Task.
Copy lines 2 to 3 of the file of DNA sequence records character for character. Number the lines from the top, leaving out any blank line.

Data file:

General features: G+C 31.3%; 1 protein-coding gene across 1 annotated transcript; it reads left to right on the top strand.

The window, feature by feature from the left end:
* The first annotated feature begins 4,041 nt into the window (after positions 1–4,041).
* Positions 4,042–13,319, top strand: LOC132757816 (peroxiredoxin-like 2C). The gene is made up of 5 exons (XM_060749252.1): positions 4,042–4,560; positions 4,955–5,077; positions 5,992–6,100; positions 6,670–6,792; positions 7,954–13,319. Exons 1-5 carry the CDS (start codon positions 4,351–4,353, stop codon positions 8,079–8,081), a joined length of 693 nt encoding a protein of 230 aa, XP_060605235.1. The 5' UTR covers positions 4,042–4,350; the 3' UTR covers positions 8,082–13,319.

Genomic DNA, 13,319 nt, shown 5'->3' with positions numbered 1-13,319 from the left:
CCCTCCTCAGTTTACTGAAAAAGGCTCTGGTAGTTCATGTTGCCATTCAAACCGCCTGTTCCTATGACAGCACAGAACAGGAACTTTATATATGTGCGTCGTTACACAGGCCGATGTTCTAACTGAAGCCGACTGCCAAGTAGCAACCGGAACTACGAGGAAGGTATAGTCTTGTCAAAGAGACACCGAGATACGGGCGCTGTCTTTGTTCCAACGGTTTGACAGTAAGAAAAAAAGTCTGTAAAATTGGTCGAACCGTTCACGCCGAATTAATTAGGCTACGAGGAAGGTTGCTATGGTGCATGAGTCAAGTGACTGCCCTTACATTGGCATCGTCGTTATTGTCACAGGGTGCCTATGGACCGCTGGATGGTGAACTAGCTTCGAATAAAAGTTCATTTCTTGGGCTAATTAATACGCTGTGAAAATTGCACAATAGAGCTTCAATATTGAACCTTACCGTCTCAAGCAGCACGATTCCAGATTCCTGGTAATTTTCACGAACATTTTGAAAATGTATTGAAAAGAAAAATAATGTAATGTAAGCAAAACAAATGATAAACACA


The window, feature by feature from the left end:
* The first annotated feature begins 4,041 nt into the window (after positions 1–4,041).